Photo Du JourWindsor

RIP Chappell House

With great sadness, I opened the paper yesterday morning to read the news that one of Windsor’s last remaining prohibition era roadhouses has suffered a devistating fire over the weekend.

Currently operating as the President’s Club “Adult Entertainment” lounge, in a former life it was known as Rum Runners, home to many infamous Z-Rock Monday Night Parites in the early to mid 1990’s. Before that it was known as the Lido Venice, and for a while, just the Lido.

The building despite contradicting information in the articles below was built in 1903 by the Williams Brothers Architects. They also designed Holy rosary Church on Riverside Dr. in the Ford City area of Windsor. The building has a notorious history, as being the site of the murder of “Babe” Trumble, who was shot to death by the Rev. J.L. Spracklin in 1920.

Despite surviving worse over the last 103 years, this weekend’s fire seems to have caused structural damage, and 27 years after the first time it was supposed to be demolished, it looks like clock has finally run out.

When she does come down, Windsor will lose a vital link to its history, one that will never be recaptured.

The Chappell house, from a 1909 postcard.

Here is a similar view today.

From the December 27, 1979 edition of the Windsor Star:

The burned-out shell of the former Lido Tavern on the city’s northwest side may be gone in a couple of months.

People who live in the area, complain the old tavern is more than just an eyesore and, City Council has reacted by asking the building department to call tenders to have it demolished. Building Commissioner Magnus Mitchell said there’s still “legal paper work,” but once that’s done tenders can be called.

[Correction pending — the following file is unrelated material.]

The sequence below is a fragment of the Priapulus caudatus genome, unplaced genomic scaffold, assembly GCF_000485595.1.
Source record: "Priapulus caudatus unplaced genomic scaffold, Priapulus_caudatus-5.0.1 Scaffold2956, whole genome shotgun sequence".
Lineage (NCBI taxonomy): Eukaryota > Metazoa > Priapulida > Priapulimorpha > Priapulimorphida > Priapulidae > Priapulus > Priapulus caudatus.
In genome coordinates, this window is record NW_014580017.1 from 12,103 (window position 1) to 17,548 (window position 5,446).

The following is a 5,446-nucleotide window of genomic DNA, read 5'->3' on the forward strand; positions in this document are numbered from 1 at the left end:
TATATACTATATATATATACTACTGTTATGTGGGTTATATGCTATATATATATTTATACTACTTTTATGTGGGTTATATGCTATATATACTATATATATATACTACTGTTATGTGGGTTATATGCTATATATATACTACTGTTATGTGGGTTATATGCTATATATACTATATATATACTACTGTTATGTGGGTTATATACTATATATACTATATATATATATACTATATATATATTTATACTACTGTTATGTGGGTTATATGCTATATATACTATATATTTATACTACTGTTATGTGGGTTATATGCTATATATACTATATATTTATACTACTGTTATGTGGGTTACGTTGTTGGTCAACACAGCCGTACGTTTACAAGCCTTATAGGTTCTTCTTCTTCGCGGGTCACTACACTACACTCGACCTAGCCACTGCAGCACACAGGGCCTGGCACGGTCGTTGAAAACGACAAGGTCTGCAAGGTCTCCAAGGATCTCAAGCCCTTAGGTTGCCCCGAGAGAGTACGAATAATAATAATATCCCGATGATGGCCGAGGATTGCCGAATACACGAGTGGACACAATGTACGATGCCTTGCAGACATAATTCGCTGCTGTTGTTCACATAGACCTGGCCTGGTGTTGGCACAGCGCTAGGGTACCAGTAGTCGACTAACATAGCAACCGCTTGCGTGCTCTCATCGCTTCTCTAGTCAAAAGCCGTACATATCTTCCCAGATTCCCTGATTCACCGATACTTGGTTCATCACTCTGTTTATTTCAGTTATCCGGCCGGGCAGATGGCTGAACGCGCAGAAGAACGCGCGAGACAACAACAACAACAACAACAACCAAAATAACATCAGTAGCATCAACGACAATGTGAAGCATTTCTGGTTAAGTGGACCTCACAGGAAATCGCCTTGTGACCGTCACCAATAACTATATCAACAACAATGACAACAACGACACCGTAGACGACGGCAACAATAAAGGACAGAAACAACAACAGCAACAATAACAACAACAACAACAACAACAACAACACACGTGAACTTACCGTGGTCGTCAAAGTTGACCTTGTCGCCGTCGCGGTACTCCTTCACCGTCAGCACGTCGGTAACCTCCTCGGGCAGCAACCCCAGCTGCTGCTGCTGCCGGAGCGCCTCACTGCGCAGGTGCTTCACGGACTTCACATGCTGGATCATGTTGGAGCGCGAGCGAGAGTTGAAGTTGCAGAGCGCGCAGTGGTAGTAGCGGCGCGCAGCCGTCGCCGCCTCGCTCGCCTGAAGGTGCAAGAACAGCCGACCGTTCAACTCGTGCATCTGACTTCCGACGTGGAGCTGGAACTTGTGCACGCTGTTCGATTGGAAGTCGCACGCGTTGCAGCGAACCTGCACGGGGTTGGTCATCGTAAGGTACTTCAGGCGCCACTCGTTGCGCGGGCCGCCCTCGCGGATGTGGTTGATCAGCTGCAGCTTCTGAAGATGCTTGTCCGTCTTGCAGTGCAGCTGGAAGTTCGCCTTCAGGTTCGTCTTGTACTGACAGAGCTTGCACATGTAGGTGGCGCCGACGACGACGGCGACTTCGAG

That could happen by the end of January or early in February and the one time prohibition road house, known in the old days as The Chappell House, will be doomed immediately to the wrecker’s ball.

The Lido, which stands at the corner of Chappell and Sandwich streets, was destroyed by a February 1977 fire. Electrical wires and wooden beams hang from the blackend ceilings, and garbage, broken tables and old sofas lay scattered across the floors. Mitchell estimates it could cost between $5,000 and $10,000 to remove the two storey structure. The hotel has been closely associated with the development of Windsor and, in those early years, it was the “last stop” for anyone traveling by horse and buggy to Amherstburg. It also, lay along the streetcar line that once ran from Windsor to Lasalle.

The former Chappell House was the third hotel owned by the Chappell brothers, Henry and Harley. They opened a hotel in 1865 on the Canadian Steel Corp. property in Ojibway. They sold the first one and bought the Mineral Springs Hotel in Sandwich, and, in 1897, opened up the second Chappell House on the present site. Both hotels, were known for their good food, cooked by Francis Chappell, Hernry Chappell’s wife.

They ran the hotel until it was taken over by the Trumble family who sold it in 1949. It was here at The Chappell House that a famous prohibition shooting took place. Beverly “Babe” Trumble the tavern owner, was shot and killed in 1920 by the Rev. J. O. L. Spracklin, the former minister of Sandwich Methodist Church, now called Sandwich United.

Mitchell said it would take about three to four weeks knock the building down. And when the wreckers move in, despite renovation| work since the prohibition years, they will uncover the ”secret room” in the basement with the fake concrete blocks. The simulated blocks were made of wood and inserted into a brick wall, to hide a small room behind. It was here that liquor was probably kept during prohibition.

On April 4, 1980, this article ran as a follow up to the one above:

No matter what your taste, 3885 Sandwich Street West is definitely not one of Windsor’s fashionable addresses. The land is high, dry and commands a clear view north to the river, but oh, what a view! Immediately across the road are the tanks of a waste-disposal firm. Beyond that the bulldozed rubble of a chemical plant. Across the river the awesome grime of the Zug Island industrial complex presents as grim a panorama as you’ll find anywhere in the world. Between the electricity makers and the steel makers and the chemical makers this little corner of Windsor is no beauty. But back to the tenant, the sightless orphan that occupies 3885.

Industrial casualty